The Green Bay Packers signed Chicago Bears cornerback Kyle Fuller to a lucrative offer sheet that would have helped solve their coverage problem, but the Bears didn’t wait more than a couple of hours to match the offer.
To get Fuller to sign the offer sheet, the Packers were probably surprised they only had to offer $18 million guaranteed since similar cornerbacks such as Trumaine Johnson ($45 million) and Malcolm Butler ($30 million) received far more. Usually a team will make the deal tough for the other team to stomach, but the Packers appear to have handed Fuller to them on a very digestible platter.
The transition-tag salary is based on the top 10 salary-cap numbers from the previous year at a given position. Once the player signs the one-year transition tender it becomes guaranteed, so at worst Fuller would have made $12.9 million this year.
The Packers would have had no problem coming up with the cash for a large signing bonus, but they aren’t busting at the seams with salary-cap space and signing a cornerback with a big salary would have eaten up a lot of what they have available.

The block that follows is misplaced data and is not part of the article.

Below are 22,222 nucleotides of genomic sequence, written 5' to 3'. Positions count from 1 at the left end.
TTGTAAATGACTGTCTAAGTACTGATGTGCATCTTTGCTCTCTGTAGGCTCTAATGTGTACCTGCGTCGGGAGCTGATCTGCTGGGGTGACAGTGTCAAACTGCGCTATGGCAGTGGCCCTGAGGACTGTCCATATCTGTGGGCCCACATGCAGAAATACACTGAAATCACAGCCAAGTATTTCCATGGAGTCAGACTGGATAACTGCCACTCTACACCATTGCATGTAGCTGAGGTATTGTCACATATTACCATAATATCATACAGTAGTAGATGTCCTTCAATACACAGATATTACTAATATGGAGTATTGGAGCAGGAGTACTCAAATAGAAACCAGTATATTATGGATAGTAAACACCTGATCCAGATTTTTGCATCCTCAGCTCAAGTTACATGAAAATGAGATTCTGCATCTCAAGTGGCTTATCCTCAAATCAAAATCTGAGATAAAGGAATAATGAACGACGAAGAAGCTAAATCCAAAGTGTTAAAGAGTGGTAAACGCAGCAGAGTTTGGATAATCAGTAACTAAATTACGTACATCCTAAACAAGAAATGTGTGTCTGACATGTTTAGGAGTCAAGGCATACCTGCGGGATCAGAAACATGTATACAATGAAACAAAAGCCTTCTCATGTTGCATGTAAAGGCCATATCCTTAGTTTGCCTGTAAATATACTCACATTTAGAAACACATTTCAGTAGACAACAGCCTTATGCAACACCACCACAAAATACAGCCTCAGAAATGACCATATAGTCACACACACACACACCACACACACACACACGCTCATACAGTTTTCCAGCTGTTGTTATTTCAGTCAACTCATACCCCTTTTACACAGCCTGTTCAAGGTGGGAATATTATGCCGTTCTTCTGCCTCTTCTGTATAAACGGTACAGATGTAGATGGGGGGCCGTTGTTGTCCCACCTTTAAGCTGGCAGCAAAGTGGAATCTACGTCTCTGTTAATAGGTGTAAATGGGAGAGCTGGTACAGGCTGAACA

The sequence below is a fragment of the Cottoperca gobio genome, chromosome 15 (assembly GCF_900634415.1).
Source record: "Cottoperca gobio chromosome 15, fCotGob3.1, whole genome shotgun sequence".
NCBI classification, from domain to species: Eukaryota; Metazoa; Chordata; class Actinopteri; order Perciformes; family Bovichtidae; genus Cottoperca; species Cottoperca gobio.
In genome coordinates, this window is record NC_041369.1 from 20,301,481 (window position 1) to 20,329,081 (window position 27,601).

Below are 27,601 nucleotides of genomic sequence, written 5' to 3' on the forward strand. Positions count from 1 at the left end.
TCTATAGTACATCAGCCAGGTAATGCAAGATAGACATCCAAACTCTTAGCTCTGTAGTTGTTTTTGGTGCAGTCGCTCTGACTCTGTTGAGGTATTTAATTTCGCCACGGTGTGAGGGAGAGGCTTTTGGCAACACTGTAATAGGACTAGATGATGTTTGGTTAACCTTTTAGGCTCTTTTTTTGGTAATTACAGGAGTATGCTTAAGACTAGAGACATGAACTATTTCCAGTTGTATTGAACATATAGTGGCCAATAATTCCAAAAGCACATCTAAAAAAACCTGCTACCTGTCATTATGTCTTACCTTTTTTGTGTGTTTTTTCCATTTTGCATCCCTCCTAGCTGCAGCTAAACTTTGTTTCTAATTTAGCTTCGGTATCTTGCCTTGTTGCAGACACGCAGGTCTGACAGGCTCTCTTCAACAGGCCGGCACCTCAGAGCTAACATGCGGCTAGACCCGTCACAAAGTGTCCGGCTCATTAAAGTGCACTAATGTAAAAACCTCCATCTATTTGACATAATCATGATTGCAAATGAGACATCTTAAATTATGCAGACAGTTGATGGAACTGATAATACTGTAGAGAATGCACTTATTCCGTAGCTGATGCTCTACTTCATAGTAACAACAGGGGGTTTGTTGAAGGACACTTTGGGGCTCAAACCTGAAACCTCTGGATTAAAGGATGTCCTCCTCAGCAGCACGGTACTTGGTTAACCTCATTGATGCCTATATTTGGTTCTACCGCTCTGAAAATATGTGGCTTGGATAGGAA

The Colts have cut defensive tackle Johnathan Hankins, who they signed last March to a three-year, $27 million deal, in their second surprising move of the day.
The decision to cut Hankins comes when the Colts are moving to a new 4-3 defensive system under coordinator Matt Eberflus. This, according to a league source, was the driving force behind the decision to part with Hankins.
Hankins was a productive and disruptive player on the Colts’ defense in 2017, quickly becoming one of its best performers. He certainly demonstrated no lack of talent and lived up to the contract he was awarded. But in 2018, the switch to a speed-based defense appears to have changed the team’s view of Hankins’ fit. The major emphasis on speed and quickness would, theoretically, limit Hankins’ effectiveness in the new scheme.
Hankins, 25, immediately becomes a free agent, and a coveted one, at that.